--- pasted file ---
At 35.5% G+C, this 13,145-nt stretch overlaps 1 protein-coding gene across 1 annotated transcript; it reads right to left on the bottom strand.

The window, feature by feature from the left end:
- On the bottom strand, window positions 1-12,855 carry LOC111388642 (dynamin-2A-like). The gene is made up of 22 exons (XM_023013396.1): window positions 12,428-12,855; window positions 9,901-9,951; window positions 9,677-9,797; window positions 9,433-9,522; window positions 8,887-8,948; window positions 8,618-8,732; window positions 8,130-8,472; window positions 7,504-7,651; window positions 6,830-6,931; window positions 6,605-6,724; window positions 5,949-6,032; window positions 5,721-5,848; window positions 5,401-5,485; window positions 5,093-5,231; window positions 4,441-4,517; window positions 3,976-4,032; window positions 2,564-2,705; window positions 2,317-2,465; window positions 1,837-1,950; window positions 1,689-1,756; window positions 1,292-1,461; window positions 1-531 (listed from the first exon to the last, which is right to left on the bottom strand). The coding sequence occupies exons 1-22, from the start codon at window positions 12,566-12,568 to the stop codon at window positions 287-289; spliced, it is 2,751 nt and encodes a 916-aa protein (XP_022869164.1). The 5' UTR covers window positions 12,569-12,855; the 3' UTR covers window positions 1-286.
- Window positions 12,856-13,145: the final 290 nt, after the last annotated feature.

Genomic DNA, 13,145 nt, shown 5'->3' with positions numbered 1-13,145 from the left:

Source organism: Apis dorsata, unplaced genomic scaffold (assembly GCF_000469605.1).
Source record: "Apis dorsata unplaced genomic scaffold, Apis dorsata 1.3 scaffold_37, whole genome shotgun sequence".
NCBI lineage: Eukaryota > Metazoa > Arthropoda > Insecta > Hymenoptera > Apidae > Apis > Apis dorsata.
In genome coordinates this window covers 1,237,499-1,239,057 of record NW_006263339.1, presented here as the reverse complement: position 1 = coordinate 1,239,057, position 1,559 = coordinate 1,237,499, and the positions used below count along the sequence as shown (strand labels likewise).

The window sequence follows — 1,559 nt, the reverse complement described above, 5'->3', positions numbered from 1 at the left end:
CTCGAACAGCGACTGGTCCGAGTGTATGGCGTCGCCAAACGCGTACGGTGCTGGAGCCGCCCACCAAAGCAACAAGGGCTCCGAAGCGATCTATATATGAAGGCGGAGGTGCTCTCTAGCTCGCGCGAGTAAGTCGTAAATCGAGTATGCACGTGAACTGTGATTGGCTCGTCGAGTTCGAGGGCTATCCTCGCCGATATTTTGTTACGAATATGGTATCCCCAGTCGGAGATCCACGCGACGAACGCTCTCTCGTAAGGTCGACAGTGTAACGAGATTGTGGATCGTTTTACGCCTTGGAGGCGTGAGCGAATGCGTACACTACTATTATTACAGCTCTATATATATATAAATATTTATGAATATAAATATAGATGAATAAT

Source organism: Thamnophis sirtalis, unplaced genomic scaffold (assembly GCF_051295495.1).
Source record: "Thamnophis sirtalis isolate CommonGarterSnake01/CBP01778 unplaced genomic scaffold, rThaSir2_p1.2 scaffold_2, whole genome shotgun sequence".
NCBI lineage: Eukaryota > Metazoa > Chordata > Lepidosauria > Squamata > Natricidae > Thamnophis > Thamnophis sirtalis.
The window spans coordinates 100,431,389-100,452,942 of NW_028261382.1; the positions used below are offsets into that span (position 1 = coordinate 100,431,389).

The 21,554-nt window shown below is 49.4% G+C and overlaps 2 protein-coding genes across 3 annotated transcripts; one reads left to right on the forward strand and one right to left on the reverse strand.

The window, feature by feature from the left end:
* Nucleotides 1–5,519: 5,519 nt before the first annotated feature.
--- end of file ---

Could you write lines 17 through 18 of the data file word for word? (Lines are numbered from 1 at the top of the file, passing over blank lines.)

The window, feature by feature from the left end:
* Nucleotides 1–5,519: 5,519 nt before the first annotated feature.